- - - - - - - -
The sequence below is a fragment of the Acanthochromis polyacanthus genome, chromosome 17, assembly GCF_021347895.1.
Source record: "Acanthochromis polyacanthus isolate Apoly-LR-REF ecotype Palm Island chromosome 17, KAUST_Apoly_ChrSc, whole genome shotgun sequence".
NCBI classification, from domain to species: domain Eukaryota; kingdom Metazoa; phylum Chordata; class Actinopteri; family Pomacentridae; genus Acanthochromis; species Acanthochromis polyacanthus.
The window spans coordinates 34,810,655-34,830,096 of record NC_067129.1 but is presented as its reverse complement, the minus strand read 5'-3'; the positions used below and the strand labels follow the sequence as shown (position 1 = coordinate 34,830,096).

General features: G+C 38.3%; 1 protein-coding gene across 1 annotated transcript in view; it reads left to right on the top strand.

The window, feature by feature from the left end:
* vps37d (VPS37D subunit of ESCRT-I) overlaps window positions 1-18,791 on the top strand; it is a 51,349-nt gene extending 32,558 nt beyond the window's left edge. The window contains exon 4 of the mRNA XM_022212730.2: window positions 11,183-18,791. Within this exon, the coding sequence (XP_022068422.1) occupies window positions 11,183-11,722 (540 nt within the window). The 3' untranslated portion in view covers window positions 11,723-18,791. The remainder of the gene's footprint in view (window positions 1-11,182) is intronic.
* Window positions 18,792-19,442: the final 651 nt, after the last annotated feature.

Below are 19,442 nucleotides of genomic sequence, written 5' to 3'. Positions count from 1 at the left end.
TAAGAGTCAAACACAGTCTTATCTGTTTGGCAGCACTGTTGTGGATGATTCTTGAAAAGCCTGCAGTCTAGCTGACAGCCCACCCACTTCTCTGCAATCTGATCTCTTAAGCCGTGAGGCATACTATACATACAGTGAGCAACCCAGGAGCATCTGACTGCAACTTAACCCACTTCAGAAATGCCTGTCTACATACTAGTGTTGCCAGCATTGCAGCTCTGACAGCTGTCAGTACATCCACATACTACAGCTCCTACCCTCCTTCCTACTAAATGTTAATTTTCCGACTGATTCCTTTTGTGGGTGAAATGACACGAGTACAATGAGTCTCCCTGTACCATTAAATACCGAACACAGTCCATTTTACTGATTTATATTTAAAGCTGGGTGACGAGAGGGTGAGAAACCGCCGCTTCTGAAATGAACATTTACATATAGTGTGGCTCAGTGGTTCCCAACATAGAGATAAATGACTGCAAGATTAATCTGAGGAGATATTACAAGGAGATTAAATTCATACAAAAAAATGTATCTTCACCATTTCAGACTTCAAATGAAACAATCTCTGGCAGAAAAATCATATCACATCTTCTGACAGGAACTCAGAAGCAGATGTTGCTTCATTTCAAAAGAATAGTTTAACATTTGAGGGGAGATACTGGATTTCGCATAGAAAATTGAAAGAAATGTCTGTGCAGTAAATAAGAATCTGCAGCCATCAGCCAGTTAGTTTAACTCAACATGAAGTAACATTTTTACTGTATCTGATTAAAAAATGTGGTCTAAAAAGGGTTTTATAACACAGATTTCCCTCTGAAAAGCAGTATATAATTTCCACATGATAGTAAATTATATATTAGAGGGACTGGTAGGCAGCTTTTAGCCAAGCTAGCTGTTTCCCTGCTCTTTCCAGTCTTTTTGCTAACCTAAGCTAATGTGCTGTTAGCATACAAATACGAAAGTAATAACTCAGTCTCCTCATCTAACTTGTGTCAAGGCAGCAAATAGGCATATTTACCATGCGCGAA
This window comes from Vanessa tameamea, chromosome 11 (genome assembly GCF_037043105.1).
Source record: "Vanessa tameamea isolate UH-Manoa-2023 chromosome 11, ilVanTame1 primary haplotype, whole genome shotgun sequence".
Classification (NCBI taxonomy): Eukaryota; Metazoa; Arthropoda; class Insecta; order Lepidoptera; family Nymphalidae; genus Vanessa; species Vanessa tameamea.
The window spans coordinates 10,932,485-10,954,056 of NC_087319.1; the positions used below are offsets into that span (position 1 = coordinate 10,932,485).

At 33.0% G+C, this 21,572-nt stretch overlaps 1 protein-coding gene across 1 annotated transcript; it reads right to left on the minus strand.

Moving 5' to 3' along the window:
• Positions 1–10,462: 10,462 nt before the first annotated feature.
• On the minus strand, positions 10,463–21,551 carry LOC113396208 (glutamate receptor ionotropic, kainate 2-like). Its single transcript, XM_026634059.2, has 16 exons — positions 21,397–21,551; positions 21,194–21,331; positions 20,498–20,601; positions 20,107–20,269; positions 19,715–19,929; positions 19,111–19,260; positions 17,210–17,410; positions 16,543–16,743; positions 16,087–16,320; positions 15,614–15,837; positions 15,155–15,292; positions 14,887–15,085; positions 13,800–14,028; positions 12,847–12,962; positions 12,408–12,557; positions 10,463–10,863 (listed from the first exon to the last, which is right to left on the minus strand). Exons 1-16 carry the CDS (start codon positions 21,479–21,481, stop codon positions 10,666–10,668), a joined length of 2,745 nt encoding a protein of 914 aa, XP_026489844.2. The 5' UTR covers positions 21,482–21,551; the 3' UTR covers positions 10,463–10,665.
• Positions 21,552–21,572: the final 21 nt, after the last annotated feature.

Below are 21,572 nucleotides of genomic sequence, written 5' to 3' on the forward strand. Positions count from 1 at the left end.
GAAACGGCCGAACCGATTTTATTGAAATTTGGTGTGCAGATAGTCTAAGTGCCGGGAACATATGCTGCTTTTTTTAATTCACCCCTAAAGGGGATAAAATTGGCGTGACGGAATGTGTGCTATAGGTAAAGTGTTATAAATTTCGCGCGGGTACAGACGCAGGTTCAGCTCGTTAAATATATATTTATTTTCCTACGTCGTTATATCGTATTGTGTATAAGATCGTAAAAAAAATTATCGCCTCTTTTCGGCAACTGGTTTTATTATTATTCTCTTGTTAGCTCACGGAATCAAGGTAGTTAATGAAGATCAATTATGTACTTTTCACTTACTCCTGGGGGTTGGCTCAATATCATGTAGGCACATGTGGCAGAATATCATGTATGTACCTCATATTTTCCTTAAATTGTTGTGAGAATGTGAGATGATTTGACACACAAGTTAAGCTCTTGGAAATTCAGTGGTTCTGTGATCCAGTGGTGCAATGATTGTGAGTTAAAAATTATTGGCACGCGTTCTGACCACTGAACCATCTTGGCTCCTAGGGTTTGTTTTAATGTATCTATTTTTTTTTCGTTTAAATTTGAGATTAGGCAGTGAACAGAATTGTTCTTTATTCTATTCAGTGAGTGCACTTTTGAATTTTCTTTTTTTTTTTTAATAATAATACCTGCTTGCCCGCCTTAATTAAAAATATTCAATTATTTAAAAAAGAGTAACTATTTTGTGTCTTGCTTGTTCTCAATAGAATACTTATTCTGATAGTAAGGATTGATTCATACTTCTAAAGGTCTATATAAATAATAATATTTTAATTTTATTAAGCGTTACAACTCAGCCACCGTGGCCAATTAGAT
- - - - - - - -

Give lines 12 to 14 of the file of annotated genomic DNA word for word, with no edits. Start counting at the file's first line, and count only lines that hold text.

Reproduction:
Source record: "Vanessa tameamea isolate UH-Manoa-2023 chromosome 11, ilVanTame1 primary haplotype, whole genome shotgun sequence".
Classification (NCBI taxonomy): Eukaryota; Metazoa; Arthropoda; class Insecta; order Lepidoptera; family Nymphalidae; genus Vanessa; species Vanessa tameamea.
The window spans coordinates 10,932,485-10,954,056 of NC_087319.1; the positions used below are offsets into that span (position 1 = coordinate 10,932,485).